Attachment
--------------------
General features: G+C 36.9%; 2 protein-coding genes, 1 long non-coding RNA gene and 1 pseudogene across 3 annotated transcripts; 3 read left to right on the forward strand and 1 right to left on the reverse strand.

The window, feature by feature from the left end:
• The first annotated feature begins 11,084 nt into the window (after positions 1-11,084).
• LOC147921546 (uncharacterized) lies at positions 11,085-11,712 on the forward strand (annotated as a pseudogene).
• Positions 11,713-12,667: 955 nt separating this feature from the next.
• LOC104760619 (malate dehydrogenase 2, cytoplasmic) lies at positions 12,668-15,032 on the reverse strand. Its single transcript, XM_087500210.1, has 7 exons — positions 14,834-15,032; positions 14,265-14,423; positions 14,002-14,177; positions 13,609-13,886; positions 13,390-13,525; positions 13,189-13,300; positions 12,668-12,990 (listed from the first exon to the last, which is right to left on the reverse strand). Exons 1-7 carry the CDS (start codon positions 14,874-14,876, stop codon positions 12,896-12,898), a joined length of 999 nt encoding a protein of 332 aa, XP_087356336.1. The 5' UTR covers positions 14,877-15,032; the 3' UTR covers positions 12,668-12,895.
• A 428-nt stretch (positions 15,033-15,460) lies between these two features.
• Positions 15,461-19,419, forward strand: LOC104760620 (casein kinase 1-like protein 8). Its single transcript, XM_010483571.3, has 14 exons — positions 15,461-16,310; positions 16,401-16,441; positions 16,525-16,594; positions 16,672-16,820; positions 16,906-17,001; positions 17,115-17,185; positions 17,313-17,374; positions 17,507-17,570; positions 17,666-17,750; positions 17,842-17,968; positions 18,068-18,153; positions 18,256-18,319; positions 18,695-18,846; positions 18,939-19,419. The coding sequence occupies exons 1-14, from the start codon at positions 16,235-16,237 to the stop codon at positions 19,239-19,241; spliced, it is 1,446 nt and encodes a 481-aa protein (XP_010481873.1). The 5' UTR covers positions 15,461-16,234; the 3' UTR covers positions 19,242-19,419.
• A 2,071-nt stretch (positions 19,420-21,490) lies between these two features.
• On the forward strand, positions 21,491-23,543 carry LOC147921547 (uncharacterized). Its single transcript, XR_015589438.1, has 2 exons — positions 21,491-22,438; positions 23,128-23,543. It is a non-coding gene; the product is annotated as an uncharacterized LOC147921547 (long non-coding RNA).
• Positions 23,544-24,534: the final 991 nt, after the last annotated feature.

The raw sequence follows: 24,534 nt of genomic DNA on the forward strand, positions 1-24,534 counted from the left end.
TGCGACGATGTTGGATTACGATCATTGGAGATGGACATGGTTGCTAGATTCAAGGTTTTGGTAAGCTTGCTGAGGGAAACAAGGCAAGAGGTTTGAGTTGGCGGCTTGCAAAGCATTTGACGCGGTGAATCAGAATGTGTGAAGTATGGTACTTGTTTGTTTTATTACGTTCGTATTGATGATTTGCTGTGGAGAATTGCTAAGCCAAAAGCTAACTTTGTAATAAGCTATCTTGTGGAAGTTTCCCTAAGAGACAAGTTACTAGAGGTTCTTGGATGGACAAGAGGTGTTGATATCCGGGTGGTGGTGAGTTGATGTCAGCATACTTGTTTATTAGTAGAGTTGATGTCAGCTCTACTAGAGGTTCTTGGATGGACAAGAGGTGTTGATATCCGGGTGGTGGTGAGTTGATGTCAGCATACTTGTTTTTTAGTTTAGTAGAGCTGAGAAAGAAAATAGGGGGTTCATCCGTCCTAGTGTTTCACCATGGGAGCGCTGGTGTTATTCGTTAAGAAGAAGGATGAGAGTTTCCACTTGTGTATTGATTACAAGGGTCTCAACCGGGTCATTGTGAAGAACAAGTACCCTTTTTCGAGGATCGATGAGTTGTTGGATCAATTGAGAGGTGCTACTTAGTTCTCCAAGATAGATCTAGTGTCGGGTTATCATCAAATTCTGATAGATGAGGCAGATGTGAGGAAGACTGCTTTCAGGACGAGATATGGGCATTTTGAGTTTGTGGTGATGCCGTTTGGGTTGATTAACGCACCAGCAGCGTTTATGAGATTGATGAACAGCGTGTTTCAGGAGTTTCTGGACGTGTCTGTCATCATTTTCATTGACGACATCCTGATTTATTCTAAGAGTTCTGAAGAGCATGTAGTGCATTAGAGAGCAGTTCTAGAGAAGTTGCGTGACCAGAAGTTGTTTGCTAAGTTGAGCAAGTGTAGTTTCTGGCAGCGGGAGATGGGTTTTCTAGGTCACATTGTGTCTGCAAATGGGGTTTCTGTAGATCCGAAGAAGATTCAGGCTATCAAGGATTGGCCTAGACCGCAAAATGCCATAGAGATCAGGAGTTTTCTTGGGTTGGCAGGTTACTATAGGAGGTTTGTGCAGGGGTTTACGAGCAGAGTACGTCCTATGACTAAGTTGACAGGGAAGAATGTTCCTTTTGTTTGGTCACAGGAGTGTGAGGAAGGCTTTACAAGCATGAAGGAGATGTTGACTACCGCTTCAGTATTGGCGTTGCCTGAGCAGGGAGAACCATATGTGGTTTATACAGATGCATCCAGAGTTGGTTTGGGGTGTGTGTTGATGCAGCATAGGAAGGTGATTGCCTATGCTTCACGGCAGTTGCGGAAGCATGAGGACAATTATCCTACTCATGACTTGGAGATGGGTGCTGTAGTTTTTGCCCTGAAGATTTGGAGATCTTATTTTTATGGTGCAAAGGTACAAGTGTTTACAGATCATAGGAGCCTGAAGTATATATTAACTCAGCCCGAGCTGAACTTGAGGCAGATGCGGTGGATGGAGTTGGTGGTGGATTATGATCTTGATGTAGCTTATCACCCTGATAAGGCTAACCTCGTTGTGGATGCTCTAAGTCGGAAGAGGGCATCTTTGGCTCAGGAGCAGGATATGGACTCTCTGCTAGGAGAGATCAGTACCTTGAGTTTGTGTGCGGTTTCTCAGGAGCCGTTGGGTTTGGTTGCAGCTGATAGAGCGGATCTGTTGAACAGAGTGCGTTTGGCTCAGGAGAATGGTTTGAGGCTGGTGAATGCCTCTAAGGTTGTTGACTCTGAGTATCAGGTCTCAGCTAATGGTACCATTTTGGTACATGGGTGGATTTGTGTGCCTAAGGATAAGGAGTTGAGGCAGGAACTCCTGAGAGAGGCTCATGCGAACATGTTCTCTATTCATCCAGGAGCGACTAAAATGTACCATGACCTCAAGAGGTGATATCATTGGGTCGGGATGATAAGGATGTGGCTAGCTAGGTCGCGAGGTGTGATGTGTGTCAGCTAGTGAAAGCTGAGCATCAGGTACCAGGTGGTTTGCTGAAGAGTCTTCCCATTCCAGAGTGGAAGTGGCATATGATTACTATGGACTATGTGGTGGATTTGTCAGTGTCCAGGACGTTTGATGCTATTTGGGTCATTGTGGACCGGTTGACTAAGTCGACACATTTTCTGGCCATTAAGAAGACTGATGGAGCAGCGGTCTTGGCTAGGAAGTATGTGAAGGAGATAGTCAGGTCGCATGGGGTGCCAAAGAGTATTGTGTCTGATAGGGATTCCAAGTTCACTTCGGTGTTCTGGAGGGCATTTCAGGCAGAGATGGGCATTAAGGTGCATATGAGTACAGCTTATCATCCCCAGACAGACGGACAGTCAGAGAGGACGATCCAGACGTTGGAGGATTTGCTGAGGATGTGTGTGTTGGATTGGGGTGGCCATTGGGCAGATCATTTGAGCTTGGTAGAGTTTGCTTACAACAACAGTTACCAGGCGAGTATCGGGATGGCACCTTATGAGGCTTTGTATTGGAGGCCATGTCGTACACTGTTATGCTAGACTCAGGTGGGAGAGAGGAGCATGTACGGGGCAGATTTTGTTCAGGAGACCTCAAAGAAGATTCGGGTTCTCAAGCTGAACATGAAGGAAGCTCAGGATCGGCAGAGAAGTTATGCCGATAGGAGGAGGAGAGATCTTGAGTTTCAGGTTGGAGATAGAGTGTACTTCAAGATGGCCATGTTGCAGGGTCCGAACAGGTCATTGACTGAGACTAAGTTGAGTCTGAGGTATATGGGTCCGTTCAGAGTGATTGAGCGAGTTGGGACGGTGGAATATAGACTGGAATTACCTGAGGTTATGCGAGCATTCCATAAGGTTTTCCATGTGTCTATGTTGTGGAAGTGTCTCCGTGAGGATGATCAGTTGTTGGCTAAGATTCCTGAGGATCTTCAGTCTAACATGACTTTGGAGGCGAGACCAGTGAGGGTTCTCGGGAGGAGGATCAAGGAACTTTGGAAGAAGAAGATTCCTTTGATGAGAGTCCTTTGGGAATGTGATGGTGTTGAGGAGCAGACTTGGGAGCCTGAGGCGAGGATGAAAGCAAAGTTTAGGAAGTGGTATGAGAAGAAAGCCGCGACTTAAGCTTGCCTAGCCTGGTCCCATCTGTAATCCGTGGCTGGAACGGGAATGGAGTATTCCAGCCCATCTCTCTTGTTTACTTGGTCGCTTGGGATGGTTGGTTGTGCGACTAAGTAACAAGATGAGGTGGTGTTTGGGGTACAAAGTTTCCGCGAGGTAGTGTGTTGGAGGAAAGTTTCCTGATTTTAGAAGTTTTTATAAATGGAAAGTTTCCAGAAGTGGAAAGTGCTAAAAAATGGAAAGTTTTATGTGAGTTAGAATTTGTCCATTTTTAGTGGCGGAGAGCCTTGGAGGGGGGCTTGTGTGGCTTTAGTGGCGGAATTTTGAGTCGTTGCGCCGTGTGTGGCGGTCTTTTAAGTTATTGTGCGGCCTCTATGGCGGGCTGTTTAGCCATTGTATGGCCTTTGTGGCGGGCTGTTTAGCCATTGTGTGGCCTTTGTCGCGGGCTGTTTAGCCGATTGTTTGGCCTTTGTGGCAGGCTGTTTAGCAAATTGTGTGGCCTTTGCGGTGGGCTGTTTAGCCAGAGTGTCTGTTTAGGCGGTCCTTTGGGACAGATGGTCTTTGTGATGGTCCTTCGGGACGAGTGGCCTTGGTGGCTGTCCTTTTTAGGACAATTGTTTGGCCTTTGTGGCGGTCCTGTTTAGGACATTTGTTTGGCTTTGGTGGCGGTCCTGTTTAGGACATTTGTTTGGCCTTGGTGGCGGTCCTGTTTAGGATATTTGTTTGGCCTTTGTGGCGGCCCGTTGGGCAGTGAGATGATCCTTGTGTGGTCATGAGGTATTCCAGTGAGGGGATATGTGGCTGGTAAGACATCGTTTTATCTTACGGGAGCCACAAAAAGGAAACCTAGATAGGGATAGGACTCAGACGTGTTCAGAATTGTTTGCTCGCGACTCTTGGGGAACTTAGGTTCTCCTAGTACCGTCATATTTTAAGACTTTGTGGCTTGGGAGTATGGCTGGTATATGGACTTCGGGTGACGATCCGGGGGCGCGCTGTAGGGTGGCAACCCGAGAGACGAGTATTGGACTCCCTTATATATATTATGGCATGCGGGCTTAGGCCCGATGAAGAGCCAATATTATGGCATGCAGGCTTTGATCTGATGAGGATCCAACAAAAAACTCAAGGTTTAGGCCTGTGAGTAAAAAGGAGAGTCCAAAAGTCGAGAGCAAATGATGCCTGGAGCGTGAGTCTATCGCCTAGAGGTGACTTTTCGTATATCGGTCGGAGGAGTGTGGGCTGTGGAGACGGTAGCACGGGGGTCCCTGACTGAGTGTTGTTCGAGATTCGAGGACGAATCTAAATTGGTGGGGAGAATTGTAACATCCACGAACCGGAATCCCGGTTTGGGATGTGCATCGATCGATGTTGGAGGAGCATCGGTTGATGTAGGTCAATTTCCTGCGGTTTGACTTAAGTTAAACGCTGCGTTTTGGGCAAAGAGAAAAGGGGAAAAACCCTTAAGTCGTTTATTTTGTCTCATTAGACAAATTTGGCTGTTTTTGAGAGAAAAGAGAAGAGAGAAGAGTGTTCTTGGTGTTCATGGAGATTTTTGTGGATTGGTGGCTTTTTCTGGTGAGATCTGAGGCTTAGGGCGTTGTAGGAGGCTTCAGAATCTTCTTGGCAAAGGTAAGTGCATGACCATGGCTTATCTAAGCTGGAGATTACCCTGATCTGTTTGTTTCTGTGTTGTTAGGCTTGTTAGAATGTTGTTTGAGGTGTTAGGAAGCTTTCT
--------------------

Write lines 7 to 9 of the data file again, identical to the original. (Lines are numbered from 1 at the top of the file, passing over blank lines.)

• A 428-nt stretch (positions 15,033-15,460) lies between these two features.
• Positions 15,461-19,419, forward strand: LOC104760620 (casein kinase 1-like protein 8). Its single transcript, XM_010483571.3, has 14 exons — positions 15,461-16,310; positions 16,401-16,441; positions 16,525-16,594; positions 16,672-16,820; positions 16,906-17,001; positions 17,115-17,185; positions 17,313-17,374; positions 17,507-17,570; positions 17,666-17,750; positions 17,842-17,968; positions 18,068-18,153; positions 18,256-18,319; positions 18,695-18,846; positions 18,939-19,419. The coding sequence occupies exons 1-14, from the start codon at positions 16,235-16,237 to the stop codon at positions 19,239-19,241; spliced, it is 1,446 nt and encodes a 481-aa protein (XP_010481873.1). The 5' UTR covers positions 15,461-16,234; the 3' UTR covers positions 19,242-19,419.
• A 2,071-nt stretch (positions 19,420-21,490) lies between these two features.